16 June, 2021

Oh, For The Return Of The Clown Prince

Give us the Rushdie who is louche, open to enthusiasm, strange yet intimate, who could be himself rather than one burdened to produce a major work

Oh, For The Return Of The Clown Prince
Just as there are two creation myths in the Old Testament—the first to do with the making of the universe, the second with the creation of the human race—there are two parables about the foundations of Indian writing in English. They move in a direction opposite to the one in Genesis. First, there’s the story of temptation, deflowering, exile, retold in the metaphors of colonialism; the creation of Macaulay’s bastard children is the equivalent of Adam’s exit from Eden. The triumphal moment, the counterpart to the seven days of creation, comes more than a century later and can be dated to 1981, when Midnight’s Children was published and, more importantly, won the endorsement of the Booker Prize. Both award and awardee were thrown into the firmament like angels we have been contemplating, agog, ever since. Then, inevitably, the other planets, stars, and constellations began to appear.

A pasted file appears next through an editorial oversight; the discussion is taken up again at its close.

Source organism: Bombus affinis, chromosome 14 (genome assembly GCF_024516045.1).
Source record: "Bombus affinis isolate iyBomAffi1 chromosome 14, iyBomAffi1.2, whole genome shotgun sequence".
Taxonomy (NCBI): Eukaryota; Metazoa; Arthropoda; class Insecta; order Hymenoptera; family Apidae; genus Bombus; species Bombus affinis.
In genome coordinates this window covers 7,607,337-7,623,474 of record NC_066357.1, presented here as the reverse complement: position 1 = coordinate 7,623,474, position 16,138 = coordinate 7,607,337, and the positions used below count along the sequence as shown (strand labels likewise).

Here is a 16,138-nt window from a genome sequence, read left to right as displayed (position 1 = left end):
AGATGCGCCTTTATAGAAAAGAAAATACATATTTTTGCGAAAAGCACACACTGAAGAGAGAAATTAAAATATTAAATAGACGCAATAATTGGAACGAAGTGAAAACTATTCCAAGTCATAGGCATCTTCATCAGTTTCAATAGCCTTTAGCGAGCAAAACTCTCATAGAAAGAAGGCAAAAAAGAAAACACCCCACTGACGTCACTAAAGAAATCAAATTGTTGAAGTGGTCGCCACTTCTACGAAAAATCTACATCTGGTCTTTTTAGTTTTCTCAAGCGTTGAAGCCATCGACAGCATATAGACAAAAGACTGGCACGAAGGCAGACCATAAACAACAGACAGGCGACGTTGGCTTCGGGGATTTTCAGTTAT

This is how the parable of Indian writing in English runs for most Anglophone Indians, from the academic teaching English in San Jose to the journalist in Delhi. No argument, no...

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